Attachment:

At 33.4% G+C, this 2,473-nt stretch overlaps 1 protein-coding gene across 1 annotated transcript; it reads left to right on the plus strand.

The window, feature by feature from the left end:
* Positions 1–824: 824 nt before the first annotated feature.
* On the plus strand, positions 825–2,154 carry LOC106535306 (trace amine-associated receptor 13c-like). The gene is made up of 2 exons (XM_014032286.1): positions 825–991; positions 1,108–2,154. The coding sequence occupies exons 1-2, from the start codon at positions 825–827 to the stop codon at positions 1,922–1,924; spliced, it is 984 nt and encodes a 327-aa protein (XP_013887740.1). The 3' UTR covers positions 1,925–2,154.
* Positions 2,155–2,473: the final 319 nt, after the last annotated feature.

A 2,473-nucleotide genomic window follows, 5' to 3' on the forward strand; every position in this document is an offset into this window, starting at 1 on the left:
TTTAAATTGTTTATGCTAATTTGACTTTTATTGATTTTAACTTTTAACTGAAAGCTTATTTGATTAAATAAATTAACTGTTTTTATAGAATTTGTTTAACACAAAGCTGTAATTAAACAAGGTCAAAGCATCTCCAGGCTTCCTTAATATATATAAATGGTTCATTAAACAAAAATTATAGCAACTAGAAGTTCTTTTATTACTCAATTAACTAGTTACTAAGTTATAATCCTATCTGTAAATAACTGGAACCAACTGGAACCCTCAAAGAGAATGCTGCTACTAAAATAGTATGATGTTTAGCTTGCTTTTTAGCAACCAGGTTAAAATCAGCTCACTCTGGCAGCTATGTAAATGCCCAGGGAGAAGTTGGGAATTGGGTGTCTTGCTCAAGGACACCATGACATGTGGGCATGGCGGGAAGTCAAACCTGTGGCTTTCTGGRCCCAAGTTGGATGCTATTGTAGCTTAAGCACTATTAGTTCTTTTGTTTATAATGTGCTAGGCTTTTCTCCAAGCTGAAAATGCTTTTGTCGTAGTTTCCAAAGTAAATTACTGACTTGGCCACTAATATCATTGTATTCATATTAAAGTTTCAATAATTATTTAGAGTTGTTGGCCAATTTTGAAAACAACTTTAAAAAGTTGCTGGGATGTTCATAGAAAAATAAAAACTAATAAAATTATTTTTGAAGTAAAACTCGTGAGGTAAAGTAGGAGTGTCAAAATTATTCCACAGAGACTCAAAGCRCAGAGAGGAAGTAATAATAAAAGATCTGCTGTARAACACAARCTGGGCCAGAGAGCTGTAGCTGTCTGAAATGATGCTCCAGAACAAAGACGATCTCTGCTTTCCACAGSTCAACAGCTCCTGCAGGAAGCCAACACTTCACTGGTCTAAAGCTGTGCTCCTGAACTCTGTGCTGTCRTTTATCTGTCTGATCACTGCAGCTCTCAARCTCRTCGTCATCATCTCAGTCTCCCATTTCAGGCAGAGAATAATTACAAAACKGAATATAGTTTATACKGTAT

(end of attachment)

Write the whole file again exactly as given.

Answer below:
At 33.4% G+C, this 2,473-nt stretch overlaps 1 protein-coding gene across 1 annotated transcript; it reads left to right on the plus strand.

The window, feature by feature from the left end:
* Positions 1–824: 824 nt before the first annotated feature.
* On the plus strand, positions 825–2,154 carry LOC106535306 (trace amine-associated receptor 13c-like). The gene is made up of 2 exons (XM_014032286.1): positions 825–991; positions 1,108–2,154. The coding sequence occupies exons 1-2, from the start codon at positions 825–827 to the stop codon at positions 1,922–1,924; spliced, it is 984 nt and encodes a 327-aa protein (XP_013887740.1). The 3' UTR covers positions 1,925–2,154.
* Positions 2,155–2,473: the final 319 nt, after the last annotated feature.

A 2,473-nucleotide genomic window follows, 5' to 3' on the forward strand; every position in this document is an offset into this window, starting at 1 on the left:
TTTAAATTGTTTATGCTAATTTGACTTTTATTGATTTTAACTTTTAACTGAAAGCTTATTTGATTAAATAAATTAACTGTTTTTATAGAATTTGTTTAACACAAAGCTGTAATTAAACAAGGTCAAAGCATCTCCAGGCTTCCTTAATATATATAAATGGTTCATTAAACAAAAATTATAGCAACTAGAAGTTCTTTTATTACTCAATTAACTAGTTACTAAGTTATAATCCTATCTGTAAATAACTGGAACCAACTGGAACCCTCAAAGAGAATGCTGCTACTAAAATAGTATGATGTTTAGCTTGCTTTTTAGCAACCAGGTTAAAATCAGCTCACTCTGGCAGCTATGTAAATGCCCAGGGAGAAGTTGGGAATTGGGTGTCTTGCTCAAGGACACCATGACATGTGGGCATGGCGGGAAGTCAAACCTGTGGCTTTCTGGRCCCAAGTTGGATGCTATTGTAGCTTAAGCACTATTAGTTCTTTTGTTTATAATGTGCTAGGCTTTTCTCCAAGCTGAAAATGCTTTTGTCGTAGTTTCCAAAGTAAATTACTGACTTGGCCACTAATATCATTGTATTCATATTAAAGTTTCAATAATTATTTAGAGTTGTTGGCCAATTTTGAAAACAACTTTAAAAAGTTGCTGGGATGTTCATAGAAAAATAAAAACTAATAAAATTATTTTTGAAGTAAAACTCGTGAGGTAAAGTAGGAGTGTCAAAATTATTCCACAGAGACTCAAAGCRCAGAGAGGAAGTAATAATAAAAGATCTGCTGTARAACACAARCTGGGCCAGAGAGCTGTAGCTGTCTGAAATGATGCTCCAGAACAAAGACGATCTCTGCTTTCCACAGSTCAACAGCTCCTGCAGGAAGCCAACACTTCACTGGTCTAAAGCTGTGCTCCTGAACTCTGTGCTGTCRTTTATCTGTCTGATCACTGCAGCTCTCAARCTCRTCGTCATCATCTCAGTCTCCCATTTCAGGCAGAGAATAATTACAAAACKGAATATAGTTTATACKGTAT